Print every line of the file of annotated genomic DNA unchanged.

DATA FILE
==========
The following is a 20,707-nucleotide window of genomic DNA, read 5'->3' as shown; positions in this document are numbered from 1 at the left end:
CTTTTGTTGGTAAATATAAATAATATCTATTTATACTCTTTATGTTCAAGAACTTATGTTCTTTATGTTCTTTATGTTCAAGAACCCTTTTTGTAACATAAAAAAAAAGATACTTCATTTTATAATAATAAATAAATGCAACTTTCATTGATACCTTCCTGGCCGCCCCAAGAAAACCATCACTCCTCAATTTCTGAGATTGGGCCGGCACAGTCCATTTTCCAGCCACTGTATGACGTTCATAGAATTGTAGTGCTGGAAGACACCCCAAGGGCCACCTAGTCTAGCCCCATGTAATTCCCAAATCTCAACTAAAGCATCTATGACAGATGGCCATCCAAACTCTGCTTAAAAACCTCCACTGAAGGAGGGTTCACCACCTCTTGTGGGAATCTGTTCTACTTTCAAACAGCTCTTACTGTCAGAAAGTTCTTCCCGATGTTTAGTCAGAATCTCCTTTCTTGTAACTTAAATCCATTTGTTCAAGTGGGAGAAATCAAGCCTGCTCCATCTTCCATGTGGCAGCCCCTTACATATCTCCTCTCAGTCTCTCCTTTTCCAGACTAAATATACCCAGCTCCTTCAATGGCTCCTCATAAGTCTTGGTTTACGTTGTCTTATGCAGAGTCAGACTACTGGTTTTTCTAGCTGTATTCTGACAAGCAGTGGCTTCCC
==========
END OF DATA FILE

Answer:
The following is a 20,707-nucleotide window of genomic DNA, read 5'->3' as shown; positions in this document are numbered from 1 at the left end:
CTTTTGTTGGTAAATATAAATAATATCTATTTATACTCTTTATGTTCAAGAACTTATGTTCTTTATGTTCTTTATGTTCAAGAACCCTTTTTGTAACATAAAAAAAAAGATACTTCATTTTATAATAATAAATAAATGCAACTTTCATTGATACCTTCCTGGCCGCCCCAAGAAAACCATCACTCCTCAATTTCTGAGATTGGGCCGGCACAGTCCATTTTCCAGCCACTGTATGACGTTCATAGAATTGTAGTGCTGGAAGACACCCCAAGGGCCACCTAGTCTAGCCCCATGTAATTCCCAAATCTCAACTAAAGCATCTATGACAGATGGCCATCCAAACTCTGCTTAAAAACCTCCACTGAAGGAGGGTTCACCACCTCTTGTGGGAATCTGTTCTACTTTCAAACAGCTCTTACTGTCAGAAAGTTCTTCCCGATGTTTAGTCAGAATCTCCTTTCTTGTAACTTAAATCCATTTGTTCAAGTGGGAGAAATCAAGCCTGCTCCATCTTCCATGTGGCAGCCCCTTACATATCTCCTCTCAGTCTCTCCTTTTCCAGACTAAATATACCCAGCTCCTTCAATGGCTCCTCATAAGTCTTGGTTTACGTTGTCTTATGCAGAGTCAGACTACTGGTTTTTCTAGCTGTATTCTGACAAGCAGTGGCTTCCC